About courage

We’ve known each other for close to forty years. She was a good friend of mine and a former wife of my close buddy. I visited her in the delivery room after her son was born.

Her marriage didn’t work out and she ended up by herself. And then she found out, she had breast cancer. I don’t think being a doctor is helpful to manage the dreaded disease, but certainly it doesn’t make you a better patient. And physician treating him or herself has a fool for a doctor. One has to let it go.

Then it appeared  that her cancer went to stage lV and there was no more hope. At least no hope for a conventional medicine. I’m not sure if she decided to treat her nemesis with any alternative methods. I know, though, that she ended up in Europe, where she stayed close to her daughter. I knew some but not all the details and while in that continent I decided to visit her.

She gave me her address. The area she lived was spectacular. I rented a car and after traveling through the country road I found the piazza close to the place where she lived. I had some problem in finding the proper entrance so she came out to greet me. I watched her walking toward me. Dressed in a simple white dress, she walked maybe slower than usually but didn’t weigh less then I would expect. She had some troubles to come down the stairs, but with the help of the rail she managed.

Her apartment was small and she had it all for herself. Since the house was built on the hill, the living space was designed to have a multi level  floor plan. Her place was clean, tidy and filled with knick-knacks from the two other countries she lived in before. The balcony had a breathtaking view of the roofs of the houses below and farther out endless fields of rich green trees. There was a time for a cup of coffee, some sweets and long conversations. No complaints, no bitterness, just smiling reminiscence of times spent together and times spent apart. I didn’t ask about her health, she brought it up herself.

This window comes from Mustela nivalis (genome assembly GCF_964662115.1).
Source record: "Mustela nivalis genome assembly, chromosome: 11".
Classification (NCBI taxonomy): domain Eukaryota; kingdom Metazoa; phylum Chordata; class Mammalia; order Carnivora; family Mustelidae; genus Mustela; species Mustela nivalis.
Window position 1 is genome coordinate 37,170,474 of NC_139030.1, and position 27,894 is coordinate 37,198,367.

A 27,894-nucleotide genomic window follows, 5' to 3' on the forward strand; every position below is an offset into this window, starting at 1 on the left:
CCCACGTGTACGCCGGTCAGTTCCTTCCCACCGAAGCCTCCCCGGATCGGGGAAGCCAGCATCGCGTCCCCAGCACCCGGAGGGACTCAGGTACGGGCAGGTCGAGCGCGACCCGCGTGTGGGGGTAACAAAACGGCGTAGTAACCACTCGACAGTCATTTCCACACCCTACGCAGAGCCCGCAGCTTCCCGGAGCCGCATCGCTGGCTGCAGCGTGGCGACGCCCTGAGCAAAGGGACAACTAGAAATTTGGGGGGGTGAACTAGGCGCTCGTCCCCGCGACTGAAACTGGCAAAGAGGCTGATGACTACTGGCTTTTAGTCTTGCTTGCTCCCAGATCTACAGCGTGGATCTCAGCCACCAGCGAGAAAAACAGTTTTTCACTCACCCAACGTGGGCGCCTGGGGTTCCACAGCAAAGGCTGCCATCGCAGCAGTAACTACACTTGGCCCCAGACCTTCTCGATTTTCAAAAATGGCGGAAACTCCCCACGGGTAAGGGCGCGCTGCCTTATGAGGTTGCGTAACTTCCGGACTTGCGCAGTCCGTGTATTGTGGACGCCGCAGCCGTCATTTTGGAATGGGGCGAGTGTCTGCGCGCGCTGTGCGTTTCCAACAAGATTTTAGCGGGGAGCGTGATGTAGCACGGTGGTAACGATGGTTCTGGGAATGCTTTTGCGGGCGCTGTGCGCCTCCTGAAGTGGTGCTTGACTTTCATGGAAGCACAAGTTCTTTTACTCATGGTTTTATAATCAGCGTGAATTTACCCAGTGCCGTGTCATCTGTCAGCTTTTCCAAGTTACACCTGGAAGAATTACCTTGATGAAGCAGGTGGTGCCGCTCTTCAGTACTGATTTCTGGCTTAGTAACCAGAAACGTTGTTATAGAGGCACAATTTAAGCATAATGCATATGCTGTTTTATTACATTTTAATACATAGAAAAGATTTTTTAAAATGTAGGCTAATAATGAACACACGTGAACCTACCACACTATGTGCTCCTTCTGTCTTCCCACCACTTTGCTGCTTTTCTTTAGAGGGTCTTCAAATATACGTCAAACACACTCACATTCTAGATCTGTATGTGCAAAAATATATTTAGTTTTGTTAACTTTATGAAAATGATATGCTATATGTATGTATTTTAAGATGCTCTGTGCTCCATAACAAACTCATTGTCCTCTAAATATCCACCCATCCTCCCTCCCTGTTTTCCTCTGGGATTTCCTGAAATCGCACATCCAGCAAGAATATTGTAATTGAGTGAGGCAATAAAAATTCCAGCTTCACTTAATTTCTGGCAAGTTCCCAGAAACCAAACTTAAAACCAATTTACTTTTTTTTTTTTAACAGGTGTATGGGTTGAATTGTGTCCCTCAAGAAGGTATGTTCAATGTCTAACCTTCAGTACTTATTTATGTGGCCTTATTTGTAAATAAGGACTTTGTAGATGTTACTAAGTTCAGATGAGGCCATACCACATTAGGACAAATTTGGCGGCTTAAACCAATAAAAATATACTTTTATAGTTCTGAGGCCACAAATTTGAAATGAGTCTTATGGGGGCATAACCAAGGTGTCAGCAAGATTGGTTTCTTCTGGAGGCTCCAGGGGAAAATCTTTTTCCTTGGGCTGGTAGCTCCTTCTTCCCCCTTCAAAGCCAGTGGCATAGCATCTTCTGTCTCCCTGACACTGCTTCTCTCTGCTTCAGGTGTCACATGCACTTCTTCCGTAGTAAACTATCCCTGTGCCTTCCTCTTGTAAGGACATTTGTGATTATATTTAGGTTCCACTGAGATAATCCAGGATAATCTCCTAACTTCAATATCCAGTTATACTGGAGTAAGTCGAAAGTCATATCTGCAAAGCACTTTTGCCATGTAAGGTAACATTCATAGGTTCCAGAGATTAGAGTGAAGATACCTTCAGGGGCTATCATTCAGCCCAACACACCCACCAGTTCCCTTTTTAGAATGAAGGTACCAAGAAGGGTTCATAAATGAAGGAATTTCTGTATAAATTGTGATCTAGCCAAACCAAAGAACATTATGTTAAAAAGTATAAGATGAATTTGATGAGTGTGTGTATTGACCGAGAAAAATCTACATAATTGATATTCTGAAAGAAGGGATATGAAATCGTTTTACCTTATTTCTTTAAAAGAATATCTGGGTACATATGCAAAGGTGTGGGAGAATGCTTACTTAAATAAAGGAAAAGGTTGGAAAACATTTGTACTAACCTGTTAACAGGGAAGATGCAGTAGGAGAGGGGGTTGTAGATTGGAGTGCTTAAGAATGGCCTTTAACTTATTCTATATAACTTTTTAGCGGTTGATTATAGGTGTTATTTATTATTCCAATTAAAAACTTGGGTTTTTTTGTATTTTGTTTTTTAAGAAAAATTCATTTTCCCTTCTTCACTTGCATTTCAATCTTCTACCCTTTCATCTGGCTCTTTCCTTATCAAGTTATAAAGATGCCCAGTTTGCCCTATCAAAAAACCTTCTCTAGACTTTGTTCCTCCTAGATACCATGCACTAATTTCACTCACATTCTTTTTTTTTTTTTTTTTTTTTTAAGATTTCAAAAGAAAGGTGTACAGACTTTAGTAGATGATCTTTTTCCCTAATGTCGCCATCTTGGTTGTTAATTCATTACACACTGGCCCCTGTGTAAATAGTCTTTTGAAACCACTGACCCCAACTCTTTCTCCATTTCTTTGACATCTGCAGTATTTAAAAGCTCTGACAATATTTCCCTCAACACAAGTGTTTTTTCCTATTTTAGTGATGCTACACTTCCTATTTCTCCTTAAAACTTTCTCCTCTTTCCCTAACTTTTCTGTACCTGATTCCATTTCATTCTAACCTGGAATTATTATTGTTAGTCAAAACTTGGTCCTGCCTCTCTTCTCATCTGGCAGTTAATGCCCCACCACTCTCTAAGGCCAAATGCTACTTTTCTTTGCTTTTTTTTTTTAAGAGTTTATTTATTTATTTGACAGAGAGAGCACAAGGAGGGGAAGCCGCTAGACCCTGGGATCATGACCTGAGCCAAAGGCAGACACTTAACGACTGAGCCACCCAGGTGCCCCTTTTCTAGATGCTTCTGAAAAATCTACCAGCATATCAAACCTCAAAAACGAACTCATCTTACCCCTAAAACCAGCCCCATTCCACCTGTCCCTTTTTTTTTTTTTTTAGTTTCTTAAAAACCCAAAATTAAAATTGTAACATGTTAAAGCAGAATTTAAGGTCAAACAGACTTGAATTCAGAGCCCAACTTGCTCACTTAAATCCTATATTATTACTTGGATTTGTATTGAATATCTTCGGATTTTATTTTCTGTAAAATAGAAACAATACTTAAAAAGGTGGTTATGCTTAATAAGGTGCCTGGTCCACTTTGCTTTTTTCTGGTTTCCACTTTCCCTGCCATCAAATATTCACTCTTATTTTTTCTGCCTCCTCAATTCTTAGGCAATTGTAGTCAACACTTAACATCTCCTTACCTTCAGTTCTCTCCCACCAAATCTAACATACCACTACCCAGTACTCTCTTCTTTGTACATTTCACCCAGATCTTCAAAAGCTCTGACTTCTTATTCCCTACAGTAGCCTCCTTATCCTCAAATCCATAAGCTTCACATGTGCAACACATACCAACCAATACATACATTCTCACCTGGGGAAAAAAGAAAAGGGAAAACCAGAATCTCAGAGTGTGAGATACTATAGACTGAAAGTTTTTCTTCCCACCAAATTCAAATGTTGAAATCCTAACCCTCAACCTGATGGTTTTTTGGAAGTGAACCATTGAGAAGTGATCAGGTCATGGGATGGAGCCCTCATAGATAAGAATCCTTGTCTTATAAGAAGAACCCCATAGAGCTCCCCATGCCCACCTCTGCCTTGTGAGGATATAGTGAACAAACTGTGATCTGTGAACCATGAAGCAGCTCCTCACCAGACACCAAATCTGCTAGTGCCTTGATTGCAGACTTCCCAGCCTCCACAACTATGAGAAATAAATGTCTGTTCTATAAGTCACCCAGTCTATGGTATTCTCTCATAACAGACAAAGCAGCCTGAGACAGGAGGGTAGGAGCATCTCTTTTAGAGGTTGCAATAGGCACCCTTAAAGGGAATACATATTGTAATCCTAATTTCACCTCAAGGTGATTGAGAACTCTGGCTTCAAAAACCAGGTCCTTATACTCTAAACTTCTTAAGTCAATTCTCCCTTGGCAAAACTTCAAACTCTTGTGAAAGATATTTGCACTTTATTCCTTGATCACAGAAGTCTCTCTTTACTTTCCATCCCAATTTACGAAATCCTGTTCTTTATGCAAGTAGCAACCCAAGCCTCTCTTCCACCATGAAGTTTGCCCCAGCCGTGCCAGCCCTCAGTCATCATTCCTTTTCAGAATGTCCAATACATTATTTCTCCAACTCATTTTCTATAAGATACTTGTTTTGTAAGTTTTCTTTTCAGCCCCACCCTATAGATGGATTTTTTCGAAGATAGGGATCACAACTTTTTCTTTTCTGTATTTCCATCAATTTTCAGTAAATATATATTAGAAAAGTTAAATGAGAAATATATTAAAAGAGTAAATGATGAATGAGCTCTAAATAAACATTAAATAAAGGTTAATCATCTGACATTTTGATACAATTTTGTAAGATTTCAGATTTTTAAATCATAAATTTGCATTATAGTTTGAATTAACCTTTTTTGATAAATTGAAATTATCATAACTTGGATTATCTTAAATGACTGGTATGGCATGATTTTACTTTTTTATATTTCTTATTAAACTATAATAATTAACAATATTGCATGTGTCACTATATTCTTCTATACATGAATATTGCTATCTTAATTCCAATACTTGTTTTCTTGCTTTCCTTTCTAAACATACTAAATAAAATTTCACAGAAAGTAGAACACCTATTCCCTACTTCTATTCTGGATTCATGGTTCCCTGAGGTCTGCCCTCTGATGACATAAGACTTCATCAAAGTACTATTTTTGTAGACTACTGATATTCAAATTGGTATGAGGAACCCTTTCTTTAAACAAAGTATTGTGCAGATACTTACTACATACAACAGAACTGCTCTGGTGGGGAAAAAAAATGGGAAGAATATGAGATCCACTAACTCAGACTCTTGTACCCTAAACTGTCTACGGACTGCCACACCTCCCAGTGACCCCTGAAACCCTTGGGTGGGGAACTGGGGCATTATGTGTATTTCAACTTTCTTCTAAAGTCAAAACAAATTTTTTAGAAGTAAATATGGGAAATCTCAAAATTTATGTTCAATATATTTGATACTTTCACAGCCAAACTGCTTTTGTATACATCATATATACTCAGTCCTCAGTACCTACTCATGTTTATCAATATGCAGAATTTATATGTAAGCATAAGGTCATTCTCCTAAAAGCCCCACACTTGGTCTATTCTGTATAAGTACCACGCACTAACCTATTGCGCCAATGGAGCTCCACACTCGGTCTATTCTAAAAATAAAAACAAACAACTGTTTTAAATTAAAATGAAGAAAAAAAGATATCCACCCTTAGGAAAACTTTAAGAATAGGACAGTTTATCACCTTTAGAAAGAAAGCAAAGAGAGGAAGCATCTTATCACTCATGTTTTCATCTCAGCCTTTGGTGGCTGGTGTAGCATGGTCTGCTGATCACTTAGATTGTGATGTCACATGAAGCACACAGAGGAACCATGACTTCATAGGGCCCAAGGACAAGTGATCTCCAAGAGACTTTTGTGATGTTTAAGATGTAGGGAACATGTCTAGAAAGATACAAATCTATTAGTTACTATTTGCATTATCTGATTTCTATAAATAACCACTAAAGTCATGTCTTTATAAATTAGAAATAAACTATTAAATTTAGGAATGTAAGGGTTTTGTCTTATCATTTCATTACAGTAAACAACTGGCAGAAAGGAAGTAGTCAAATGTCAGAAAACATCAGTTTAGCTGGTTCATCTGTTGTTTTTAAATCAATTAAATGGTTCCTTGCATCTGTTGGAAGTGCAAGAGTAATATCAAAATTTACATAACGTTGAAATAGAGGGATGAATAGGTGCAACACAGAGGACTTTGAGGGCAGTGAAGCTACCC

“I stopped all the treatment.”

No more anguishing fight, no more despair, no debilitating side effects of chemicals and radiation. I looked at her and she was at peace. Serene. No tears. She even didn’t seem interested in my reaction to her confession. I tried not to show my despair. I got up and walked to the window with a view of surrounding greenery, not to show her my eyes. She knew the consequences – she was a doctor herself. Her sixtieth birthday was just a few years ago. All she had now was this simple and comfortable place, filled with the best memories from her entire life. And her daughter lived in the neighborhood.

She always did appreciate good art and it showed here. But now her life is being cut short. And this apartment is probably going to be her last.

There was more chat about what’d happened and what would happen if…. But I didn’t sense any regrets, any blame, certainly no wailing. She was at peace.

Then I noticed she was getting tired and admitted the time was coming for her afternoon nap. We said goodbyes and the hug was longer than usually. I walked out of stairs by myself – she was already in her bed.

The small square was quaint and boys were playing soccer.

After several months I got a message from a friend who also kept in touch with her. She died a couple of months after last time I saw her, and, as requested, her ashes were scattered in the Tyrrhenian Sea.

To me she will always remain the epitome of resolve and class.

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